So please allow me to illuminate what foraging with small children is like. My two are currently six and three and accompany me on the vast majority of outings. We establish the rules of the outing every time. Do they follow the rules every time? No...not perfectly. But they try! As taxing as it can be I try very hard to leave room for excitement. I don't want to squish the enthusiasm for exploring and harvesting so I have these safety practices:
1. Eyes on little hands! Yes it means that for now I'm not going to be pulling in 10 or 15 pounds of morels because I can't keep my eyes on the forest floor 100% of the time, but I'd rather give my kiddos the freedom to explore. It's their job to learn, it's my job to be watchful and keep that learning safe.
2. Child transport devices. My six year old has matured beyond the need for such things but if the little one is having an unfocused day and is pushing the boundaries a little too far into the cart or carrier she goes! While she's in there I will hand her safe nature things to explore like edible flowers or interesting rocks or maybe a feather to look at. That way she still gets to join the fun but at a pace controlled by me.
3. I either stay on property or I bring a dog...sometimes both and we make lots of noise! Some day when my kids are older I'll be able to teach them how to walk quietly and catch glimpses of owls, deer, and foxes but right now I can think of very few things less pleasant than an unexpected encounter with a large predator and my children. Thankfully most predators want nothing to do with a pack of humans and their dogs so our noise level tends to clear wildlife away from our immediate area. I am still very vigilant though and like to stay in areas where there is a history of human activity and where I have a decent radius of visibility. I also tend to stay in cellphone range just in case.
4. There are some terrains we just don't do right now. I don't do a lot of wetland harvesting and this summer I think we might start learning about how to explore rivers safely. Water is probably my number one concern as far as terrain goes but we also steer clear of woods that are too thick with blackberries or snarly branches as picking their way through that can really zap their energy. Along with terrain comes being prepared to do multiple and frequent full body tick checks! My kids think I'm nuts because every time they scratch an itch I'm there in a split second making sure it's not a little blood sucker!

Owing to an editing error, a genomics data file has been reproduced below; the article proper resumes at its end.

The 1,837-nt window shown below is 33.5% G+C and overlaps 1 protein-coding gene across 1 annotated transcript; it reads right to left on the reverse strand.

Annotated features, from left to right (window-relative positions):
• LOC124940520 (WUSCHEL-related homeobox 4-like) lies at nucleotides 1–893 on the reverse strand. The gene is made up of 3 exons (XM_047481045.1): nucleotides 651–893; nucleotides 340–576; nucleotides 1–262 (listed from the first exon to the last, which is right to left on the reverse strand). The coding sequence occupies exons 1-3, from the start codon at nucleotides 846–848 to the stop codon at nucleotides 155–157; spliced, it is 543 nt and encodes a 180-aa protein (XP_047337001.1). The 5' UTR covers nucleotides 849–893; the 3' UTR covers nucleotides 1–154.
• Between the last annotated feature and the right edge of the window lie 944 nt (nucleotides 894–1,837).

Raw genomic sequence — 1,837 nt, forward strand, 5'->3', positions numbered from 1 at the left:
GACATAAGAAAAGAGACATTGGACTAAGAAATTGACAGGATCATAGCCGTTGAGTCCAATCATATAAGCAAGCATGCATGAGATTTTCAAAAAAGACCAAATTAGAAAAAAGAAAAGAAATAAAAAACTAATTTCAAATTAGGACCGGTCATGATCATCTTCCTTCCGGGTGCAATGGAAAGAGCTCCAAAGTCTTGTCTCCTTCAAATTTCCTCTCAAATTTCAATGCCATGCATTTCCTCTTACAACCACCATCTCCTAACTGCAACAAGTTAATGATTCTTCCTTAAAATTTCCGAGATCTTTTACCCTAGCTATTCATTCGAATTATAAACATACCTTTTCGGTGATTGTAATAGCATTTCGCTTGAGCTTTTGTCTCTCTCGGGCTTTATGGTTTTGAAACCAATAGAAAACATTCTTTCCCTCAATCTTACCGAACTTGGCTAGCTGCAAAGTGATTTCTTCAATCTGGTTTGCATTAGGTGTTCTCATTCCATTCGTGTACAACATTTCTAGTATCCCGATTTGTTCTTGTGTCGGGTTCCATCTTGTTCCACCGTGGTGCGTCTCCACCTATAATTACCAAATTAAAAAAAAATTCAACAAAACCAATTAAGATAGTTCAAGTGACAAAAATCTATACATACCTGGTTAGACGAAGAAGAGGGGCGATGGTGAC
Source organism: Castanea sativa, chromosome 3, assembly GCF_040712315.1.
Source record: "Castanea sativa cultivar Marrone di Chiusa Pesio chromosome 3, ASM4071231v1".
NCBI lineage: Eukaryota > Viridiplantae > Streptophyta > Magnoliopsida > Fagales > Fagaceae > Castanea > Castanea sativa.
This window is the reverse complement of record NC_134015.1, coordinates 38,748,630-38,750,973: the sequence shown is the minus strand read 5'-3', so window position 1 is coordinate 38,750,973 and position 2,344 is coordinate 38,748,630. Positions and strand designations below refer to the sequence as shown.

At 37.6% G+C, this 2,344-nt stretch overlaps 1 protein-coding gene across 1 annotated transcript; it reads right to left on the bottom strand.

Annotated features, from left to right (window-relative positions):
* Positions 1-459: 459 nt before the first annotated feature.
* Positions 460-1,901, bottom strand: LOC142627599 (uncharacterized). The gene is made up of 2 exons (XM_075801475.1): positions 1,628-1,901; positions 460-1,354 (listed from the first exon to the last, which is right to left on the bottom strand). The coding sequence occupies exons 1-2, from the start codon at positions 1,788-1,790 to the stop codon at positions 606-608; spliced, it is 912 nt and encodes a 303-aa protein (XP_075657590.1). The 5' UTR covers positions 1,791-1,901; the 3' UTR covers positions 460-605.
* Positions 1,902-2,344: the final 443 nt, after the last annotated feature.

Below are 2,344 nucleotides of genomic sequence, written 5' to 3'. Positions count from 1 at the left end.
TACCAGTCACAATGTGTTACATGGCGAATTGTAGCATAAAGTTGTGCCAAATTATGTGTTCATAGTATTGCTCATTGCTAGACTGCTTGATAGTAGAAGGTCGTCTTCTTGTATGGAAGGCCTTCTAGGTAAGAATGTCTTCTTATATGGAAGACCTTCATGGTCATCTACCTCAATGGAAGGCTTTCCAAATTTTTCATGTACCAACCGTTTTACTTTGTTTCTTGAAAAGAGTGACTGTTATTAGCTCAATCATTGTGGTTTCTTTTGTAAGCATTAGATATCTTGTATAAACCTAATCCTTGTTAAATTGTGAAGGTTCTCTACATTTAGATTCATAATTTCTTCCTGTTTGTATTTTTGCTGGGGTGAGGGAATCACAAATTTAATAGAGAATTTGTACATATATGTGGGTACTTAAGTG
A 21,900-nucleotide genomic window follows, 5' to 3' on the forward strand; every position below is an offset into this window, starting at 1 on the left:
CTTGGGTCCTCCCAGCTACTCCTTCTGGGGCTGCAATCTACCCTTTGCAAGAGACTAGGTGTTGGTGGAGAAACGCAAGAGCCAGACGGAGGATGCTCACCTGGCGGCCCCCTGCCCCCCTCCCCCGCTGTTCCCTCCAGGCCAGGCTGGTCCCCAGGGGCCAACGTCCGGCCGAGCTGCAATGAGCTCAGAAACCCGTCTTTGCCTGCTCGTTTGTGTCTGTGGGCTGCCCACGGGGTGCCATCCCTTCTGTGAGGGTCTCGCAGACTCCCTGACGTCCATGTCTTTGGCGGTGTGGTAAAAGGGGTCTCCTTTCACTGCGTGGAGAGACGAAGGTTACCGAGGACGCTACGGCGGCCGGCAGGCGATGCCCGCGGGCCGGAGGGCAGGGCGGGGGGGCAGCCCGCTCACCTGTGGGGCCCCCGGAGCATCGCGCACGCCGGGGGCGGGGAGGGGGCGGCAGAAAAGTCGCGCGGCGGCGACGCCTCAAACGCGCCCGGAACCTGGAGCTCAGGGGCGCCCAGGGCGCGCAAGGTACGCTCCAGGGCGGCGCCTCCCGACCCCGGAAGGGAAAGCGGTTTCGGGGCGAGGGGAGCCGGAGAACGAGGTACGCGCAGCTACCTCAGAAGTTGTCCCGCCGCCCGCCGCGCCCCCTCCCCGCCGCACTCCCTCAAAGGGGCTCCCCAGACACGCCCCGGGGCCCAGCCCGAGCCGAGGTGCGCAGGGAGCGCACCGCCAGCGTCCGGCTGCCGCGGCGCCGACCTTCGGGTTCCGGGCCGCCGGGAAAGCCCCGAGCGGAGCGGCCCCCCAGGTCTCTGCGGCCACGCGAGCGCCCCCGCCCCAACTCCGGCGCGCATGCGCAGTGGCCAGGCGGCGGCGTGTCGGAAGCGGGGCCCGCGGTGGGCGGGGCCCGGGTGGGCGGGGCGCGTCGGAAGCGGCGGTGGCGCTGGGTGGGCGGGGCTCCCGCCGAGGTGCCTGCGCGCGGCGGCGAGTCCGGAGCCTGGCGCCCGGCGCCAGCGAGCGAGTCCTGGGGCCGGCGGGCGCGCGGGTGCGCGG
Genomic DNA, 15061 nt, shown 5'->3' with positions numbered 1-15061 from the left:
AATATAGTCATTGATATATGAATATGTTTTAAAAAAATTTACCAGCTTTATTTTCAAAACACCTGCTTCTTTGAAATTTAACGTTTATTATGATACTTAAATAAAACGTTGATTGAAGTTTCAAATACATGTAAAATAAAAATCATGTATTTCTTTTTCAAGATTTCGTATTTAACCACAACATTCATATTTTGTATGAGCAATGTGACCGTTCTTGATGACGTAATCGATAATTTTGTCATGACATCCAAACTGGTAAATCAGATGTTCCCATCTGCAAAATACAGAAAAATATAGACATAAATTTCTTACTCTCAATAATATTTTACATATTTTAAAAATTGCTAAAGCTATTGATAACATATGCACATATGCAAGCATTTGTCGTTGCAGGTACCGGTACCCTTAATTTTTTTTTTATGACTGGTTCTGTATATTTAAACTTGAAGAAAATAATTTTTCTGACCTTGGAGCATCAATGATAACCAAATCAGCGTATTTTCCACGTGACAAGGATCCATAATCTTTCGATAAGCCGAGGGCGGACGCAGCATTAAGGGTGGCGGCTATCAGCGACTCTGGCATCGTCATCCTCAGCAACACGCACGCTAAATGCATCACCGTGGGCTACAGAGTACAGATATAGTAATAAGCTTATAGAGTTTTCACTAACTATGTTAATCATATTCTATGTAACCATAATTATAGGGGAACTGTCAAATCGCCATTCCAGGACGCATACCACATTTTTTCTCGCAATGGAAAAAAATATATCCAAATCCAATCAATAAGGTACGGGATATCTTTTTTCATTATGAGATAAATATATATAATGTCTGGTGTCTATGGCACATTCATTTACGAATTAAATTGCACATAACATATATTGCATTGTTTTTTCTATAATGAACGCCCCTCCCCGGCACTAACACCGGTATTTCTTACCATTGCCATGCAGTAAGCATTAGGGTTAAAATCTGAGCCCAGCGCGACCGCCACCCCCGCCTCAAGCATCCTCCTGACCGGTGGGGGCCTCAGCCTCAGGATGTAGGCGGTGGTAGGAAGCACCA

5. This is a special feature of foraging knowledge I have yet to employ in an emergency but make sure to keep locked in the brain box just in case. There are plants and fungi out there that will cause an immediate purge of the digestive system. If the child (or animal) has just popped something into their mouth and you can get to them within seconds of swallowing the finger gag thing works just fine to regurgitate it. But if your child only tells you later that they ate something and it's making them feel funny you're going to want to reach for either activated charcoal (which is a great addition to your bag) or if you're lucky your area will be prolific with a plant helper in this regard. Here our most common emetic is the speckled alder. It is so incredibly bitter that chewing on the bark will indeed make you toss all of your cookies! This will buy you time until you can get your child and a sample of the offending "treat" to medical professionals.
6. I am not shy about telling my kids why they aren't supposed to eat something. Rather than just saying "That's yucky" I will go into great detail about what exactly that plant or fungi can do to their system and in what amount of time. As long as it is delivered in a matter of fact tone it doesn't scare them, if we're being honest it sort of intrigues my six year old. He usually wants to ask more questions about it which I find solidifies the identification and my warnings into his memory.
Children were made to explore and investigate, they were born for adventures and learning! I believe in wild children. I believe the freedom to grow and interact with nature is the most precious gift I can possibly give my little ones. I love to watch them discover the world around them. This is how we raise the generation that will save us all. If we impart a love, respect, and understanding of the natural world to our children they will grow up already forming ideas and plans to protect our wild places. Taking the time to invest in the wilderness education of children means we are taking the time to invest in the future of our planet.